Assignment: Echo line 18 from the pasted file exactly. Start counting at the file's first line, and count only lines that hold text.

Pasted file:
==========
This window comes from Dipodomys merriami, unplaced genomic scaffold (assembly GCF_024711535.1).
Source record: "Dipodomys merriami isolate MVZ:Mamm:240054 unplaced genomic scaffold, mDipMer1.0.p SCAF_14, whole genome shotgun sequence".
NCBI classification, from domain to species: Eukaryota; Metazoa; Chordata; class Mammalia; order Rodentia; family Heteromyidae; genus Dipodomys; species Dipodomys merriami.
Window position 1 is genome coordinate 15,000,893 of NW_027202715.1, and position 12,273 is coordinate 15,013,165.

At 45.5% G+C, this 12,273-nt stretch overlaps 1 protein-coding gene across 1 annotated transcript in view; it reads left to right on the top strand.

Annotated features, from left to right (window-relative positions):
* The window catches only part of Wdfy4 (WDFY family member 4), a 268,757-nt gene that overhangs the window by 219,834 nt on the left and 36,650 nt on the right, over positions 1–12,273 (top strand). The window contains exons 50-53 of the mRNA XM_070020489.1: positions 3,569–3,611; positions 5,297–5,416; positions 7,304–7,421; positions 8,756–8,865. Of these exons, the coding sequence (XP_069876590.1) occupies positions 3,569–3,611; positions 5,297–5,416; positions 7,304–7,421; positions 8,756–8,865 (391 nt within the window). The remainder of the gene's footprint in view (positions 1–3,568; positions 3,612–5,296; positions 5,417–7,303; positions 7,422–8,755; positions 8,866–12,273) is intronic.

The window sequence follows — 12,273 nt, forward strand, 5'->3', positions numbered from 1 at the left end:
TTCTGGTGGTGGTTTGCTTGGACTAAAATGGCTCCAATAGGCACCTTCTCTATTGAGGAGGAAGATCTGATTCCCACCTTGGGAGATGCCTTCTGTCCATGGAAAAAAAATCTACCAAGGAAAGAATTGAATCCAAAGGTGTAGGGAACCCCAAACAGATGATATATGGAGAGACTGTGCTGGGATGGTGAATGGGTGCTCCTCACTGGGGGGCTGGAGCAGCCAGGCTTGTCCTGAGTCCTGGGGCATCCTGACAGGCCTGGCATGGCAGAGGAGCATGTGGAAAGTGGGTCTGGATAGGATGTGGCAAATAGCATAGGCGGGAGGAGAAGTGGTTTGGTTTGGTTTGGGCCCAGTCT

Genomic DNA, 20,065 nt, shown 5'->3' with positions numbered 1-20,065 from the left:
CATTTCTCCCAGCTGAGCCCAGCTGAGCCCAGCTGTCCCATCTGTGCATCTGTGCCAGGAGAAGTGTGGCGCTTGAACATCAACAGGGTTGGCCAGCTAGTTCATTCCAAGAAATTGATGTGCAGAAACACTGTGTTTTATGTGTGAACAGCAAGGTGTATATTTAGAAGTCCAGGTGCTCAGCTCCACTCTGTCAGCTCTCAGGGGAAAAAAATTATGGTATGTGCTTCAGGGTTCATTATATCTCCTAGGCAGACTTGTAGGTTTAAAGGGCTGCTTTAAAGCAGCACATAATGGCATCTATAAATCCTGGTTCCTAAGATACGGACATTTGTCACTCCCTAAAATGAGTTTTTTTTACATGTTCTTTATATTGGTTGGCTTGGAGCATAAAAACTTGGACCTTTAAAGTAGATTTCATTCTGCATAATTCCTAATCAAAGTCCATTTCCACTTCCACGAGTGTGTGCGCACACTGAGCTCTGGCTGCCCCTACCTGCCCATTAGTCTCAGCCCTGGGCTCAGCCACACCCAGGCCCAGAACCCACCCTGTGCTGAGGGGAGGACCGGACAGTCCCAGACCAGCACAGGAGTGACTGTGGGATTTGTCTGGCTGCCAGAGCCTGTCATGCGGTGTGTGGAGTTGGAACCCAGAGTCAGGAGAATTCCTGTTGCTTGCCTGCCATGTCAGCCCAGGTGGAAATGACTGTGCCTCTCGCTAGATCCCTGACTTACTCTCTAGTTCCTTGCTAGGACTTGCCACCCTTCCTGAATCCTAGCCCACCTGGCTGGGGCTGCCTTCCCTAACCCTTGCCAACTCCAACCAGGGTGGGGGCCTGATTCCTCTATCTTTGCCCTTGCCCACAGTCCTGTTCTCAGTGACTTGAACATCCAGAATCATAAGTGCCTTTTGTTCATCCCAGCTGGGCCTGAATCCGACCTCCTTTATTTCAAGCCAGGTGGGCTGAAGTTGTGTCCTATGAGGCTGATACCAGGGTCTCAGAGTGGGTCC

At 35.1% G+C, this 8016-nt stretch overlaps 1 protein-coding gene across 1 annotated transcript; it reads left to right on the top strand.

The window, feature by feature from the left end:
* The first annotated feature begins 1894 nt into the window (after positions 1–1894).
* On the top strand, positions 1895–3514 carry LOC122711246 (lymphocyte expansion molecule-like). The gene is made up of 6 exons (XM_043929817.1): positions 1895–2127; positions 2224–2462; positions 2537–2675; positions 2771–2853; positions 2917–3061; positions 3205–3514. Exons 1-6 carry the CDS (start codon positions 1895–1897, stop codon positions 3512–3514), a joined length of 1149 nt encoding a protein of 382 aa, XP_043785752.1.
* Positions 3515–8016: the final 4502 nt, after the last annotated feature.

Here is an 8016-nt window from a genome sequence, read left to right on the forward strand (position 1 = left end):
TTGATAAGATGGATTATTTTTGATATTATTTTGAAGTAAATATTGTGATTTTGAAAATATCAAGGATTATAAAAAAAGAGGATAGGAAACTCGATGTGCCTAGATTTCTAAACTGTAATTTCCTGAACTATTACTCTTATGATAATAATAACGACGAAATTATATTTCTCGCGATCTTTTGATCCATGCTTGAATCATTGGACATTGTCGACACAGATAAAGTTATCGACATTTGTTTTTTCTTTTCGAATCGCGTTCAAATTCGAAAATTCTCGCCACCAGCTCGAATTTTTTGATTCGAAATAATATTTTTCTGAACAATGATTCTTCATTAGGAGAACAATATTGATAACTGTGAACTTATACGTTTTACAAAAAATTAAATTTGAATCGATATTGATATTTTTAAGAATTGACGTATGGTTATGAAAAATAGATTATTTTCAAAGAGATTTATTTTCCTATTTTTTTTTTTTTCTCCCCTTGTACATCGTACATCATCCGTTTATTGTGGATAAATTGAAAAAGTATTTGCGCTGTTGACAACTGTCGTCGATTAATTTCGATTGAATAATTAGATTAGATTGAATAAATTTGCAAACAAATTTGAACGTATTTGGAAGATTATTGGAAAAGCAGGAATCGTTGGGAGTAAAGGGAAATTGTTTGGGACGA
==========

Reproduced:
TTGATAAGATGGATTATTTTTGATATTATTTTGAAGTAAATATTGTGATTTTGAAAATATCAAGGATTATAAAAAAAGAGGATAGGAAACTCGATGTGCCTAGATTTCTAAACTGTAATTTCCTGAACTATTACTCTTATGATAATAATAACGACGAAATTATATTTCTCGCGATCTTTTGATCCATGCTTGAATCATTGGACATTGTCGACACAGATAAAGTTATCGACATTTGTTTTTTCTTTTCGAATCGCGTTCAAATTCGAAAATTCTCGCCACCAGCTCGAATTTTTTGATTCGAAATAATATTTTTCTGAACAATGATTCTTCATTAGGAGAACAATATTGATAACTGTGAACTTATACGTTTTACAAAAAATTAAATTTGAATCGATATTGATATTTTTAAGAATTGACGTATGGTTATGAAAAATAGATTATTTTCAAAGAGATTTATTTTCCTATTTTTTTTTTTTTCTCCCCTTGTACATCGTACATCATCCGTTTATTGTGGATAAATTGAAAAAGTATTTGCGCTGTTGACAACTGTCGTCGATTAATTTCGATTGAATAATTAGATTAGATTGAATAAATTTGCAAACAAATTTGAACGTATTTGGAAGATTATTGGAAAAGCAGGAATCGTTGGGAGTAAAGGGAAATTGTTTGGGACGA